Comparison of Vector and Raster Based Data Analysis (Especially for GATE-Geospatial 2022)

Get top class preparation for CTET/Paper-1 right from your home: get questions, notes, tests, video lectures and more- for all subjects of CTET/Paper-1.

Examrace Books on Mapping, GIS, and Remote Sensing prepares you throughly for a wide range of practical applications.


In a GIS, geographical features are often expressed as vector, by considering those features as geometrical shapes.

Image Shows Vector Data Model


A raster data types is any type of digital image. Anyone who is familiar with digital photography will recognize the pixel as the smallest individual unit of an image.

Image Shows Raster Data Model

Comparison of Vector and Raster Operations

Figure Shows Comparison of Vector and Raster Data Analysis

Vector data analysis and raster data analysis represent the two basic types of GIS analyses. They are treated separately because a GIS package cannot run them together in the same operation. Although some GIS packages allow the use of vector data in some raster data operations, the data are converted into raster data before the operation starts.

The general guideline is to choose the type of data analysis that is efficient and appropriate for a project. Each GIS project is different in terms of data sources and objectives. We must therefore choose the type of data analysis that is efficient and appropriate. In the following, overlay and buffering, the two most common operations in GIS, are used as examples to compare vector- and raster-based operations.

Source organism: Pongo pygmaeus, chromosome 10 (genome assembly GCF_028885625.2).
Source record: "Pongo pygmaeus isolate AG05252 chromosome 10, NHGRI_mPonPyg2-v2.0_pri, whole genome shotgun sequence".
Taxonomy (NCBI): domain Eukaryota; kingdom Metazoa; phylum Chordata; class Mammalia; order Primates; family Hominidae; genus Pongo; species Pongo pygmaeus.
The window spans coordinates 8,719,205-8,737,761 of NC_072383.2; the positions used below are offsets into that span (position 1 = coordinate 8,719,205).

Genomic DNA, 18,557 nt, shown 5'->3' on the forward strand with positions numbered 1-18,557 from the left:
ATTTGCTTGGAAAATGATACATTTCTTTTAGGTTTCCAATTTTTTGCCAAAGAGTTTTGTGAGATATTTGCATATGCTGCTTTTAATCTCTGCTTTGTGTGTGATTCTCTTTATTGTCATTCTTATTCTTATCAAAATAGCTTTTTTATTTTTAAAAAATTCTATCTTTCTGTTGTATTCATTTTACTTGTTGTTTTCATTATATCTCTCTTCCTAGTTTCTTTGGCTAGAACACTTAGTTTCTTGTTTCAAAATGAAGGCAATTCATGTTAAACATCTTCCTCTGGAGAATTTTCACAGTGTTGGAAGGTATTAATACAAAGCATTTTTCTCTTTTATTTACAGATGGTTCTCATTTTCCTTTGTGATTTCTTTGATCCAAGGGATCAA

A local operation with multiple rasters is often compared to a vector-based overlay operation. The two operations are similar in that they both use multiple data sets as inputs. But important differences exist between them.

First, to combine the geometries and attributes from the input layers, a vector-based overlay operation must compute intersections between features and insert points at the intersections. This type of computation is not necessary for a raster-based local operation because the input rasters have the same cell size and area extent.


A vector-based buffering operation and a raster-based physical distance measure operation are similar in that they both measure distance from select features. But they differ in at least two aspects. First, a buffering operation uses x- and y- coordinates in measuring distance, whereas a raster-based operation uses cells in measuring physical distances. A buffering operation can therefore create more accurate buffer zones than a raster-based operation can. Second, a buffering operation is more flexible and offers more options. For example, a buffering operation can create multiple rings, whereas a raster-based operation creates continuous distance measures.

Developed by: